Paisley and his suede shoes


Friday, December 28 – 1979
Summer holidays best epitomise Bob Paisley. Not for him the fleshpots of the Caribbean or hobnobbing with the rich on the Riviera. England’s most successful manager – and arguably its most self-effacing celebrity – goes to work … as a stable lad.
He spends a fortnight getting up at dawn and “doing out” the thoroughbreds for a trainer pal.
I once asked him why and he replied simply: “Because I like it.”
That is Bob Paisley. The man who has won everything, except the League Cup since he took over as Liverpool manager.
He does the things he likes to do. Not those which others might think a man in his position ought to do.
He shirkts the limelight, going about his daily business with an easy, affable style and always with a twinkle in his eye.
Discussions are never allowed to escalate into arguments. He says his piece – then forgets it; life is too short to bear grudge.
But if I am painting the picture of a “soft” man, then rid yourself of that impression. He is a man of steel when it comes to keeping Liverpool up on their pinnacle.
Of the side which win the European Cup in May 1977, Jones, Smith, Hughes, Keegan, Heighway, Callaghan, plus Toshack, have all been replaced.
The tribute to Paisley’s managerial skill is that despite their departures, Liverpool have become if anything an even better side.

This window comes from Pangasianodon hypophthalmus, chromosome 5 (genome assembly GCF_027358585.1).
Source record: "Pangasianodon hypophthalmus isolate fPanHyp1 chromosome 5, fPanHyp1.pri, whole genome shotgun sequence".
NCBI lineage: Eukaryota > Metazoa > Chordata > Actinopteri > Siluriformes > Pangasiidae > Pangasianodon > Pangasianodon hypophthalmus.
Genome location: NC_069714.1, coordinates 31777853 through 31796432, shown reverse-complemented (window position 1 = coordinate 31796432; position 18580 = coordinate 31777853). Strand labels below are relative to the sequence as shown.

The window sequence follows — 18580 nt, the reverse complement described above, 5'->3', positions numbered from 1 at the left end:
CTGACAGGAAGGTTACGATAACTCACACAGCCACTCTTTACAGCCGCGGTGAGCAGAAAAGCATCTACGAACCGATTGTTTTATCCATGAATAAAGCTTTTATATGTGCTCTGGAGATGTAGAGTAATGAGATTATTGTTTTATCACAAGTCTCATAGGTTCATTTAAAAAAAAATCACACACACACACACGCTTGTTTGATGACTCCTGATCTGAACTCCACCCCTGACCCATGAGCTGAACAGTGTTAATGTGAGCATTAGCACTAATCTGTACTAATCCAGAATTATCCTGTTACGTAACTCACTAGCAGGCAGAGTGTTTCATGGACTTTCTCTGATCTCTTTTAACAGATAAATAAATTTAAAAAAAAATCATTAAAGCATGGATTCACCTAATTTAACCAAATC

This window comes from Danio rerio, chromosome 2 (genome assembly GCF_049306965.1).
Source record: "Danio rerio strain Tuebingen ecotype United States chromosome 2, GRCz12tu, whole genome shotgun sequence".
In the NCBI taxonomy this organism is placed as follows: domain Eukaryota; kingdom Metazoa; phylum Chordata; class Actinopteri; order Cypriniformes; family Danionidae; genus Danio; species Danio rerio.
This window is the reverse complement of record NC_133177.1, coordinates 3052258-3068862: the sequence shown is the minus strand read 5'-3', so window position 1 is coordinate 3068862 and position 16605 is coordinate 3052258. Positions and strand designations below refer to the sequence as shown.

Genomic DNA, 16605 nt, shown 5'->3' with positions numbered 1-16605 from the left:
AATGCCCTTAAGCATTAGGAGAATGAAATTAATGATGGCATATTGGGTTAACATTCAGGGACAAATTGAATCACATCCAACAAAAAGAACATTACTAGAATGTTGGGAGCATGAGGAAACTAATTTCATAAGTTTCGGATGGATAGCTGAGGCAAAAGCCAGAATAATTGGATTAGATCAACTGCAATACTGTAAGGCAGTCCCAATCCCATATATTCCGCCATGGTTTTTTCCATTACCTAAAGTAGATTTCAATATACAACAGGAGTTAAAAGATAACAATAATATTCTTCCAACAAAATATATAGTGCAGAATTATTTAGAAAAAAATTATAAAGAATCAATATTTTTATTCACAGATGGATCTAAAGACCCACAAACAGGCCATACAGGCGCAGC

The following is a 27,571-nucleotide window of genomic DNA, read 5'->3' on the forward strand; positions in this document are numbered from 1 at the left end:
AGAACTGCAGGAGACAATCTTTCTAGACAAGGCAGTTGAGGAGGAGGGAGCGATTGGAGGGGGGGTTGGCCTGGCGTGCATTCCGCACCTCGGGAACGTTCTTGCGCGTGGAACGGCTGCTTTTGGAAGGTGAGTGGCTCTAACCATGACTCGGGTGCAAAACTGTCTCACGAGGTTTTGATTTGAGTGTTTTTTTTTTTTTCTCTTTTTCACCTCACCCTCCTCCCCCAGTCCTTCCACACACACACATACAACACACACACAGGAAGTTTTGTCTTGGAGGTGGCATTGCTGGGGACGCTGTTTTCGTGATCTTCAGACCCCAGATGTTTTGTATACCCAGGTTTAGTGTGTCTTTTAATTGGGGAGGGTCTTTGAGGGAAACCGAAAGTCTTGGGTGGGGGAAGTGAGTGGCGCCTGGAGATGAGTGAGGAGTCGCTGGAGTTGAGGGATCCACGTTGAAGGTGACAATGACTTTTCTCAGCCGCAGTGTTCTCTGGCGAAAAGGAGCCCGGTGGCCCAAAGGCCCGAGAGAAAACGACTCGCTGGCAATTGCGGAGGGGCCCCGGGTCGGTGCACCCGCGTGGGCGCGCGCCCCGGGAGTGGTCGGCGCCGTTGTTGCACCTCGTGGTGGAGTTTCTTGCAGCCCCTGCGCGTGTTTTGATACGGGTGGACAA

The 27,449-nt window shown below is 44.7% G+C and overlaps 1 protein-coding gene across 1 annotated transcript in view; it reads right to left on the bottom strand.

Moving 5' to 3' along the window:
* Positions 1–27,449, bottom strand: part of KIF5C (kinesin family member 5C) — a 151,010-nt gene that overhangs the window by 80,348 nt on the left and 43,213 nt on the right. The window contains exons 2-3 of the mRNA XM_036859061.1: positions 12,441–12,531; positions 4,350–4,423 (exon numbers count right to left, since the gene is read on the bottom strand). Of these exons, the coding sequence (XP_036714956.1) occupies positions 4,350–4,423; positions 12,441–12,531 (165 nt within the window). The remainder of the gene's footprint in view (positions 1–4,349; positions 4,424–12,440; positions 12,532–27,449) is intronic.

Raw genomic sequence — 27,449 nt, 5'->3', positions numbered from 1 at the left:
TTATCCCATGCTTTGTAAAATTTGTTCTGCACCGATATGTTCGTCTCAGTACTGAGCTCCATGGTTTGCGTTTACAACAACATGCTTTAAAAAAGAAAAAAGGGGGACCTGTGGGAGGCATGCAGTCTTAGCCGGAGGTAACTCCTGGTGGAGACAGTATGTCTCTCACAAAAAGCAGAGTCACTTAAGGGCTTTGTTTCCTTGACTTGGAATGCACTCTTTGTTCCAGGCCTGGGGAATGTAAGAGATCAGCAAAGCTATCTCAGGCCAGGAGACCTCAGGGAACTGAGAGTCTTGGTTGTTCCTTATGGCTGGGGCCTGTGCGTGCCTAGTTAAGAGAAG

Yet to look and listen to Bob Paisley any young manager, aspiring to reach his heights, would not get a clue as to how it is achieved.
I once went over to interview him the day before the Cup Final.
I forgot which – there have been so many – and I found him in his comfortable cardigan and suede shoes, looking as if he were about to trot off to the allotment to plant shallots but busily engaged in racecard reading.
He is neither a regular nor heavy gambler but gets a kick out of spotting winners. And on that final he said: “It’s only another match.
“A manager shouldn’t need to motivate players – they are adults who know the prizes that go with ability and performances.”
After a seven-goal League slamming of Spurs last season, he winked at me and said:
“Think what the score might have been had the players been coached!”
Paisley is a natural humourist, but the secret of his success is that he gets the best talent and then let them get on with their job.
(Daily Express, Alan Thompson, 28-12-1979)

Bob Paisley

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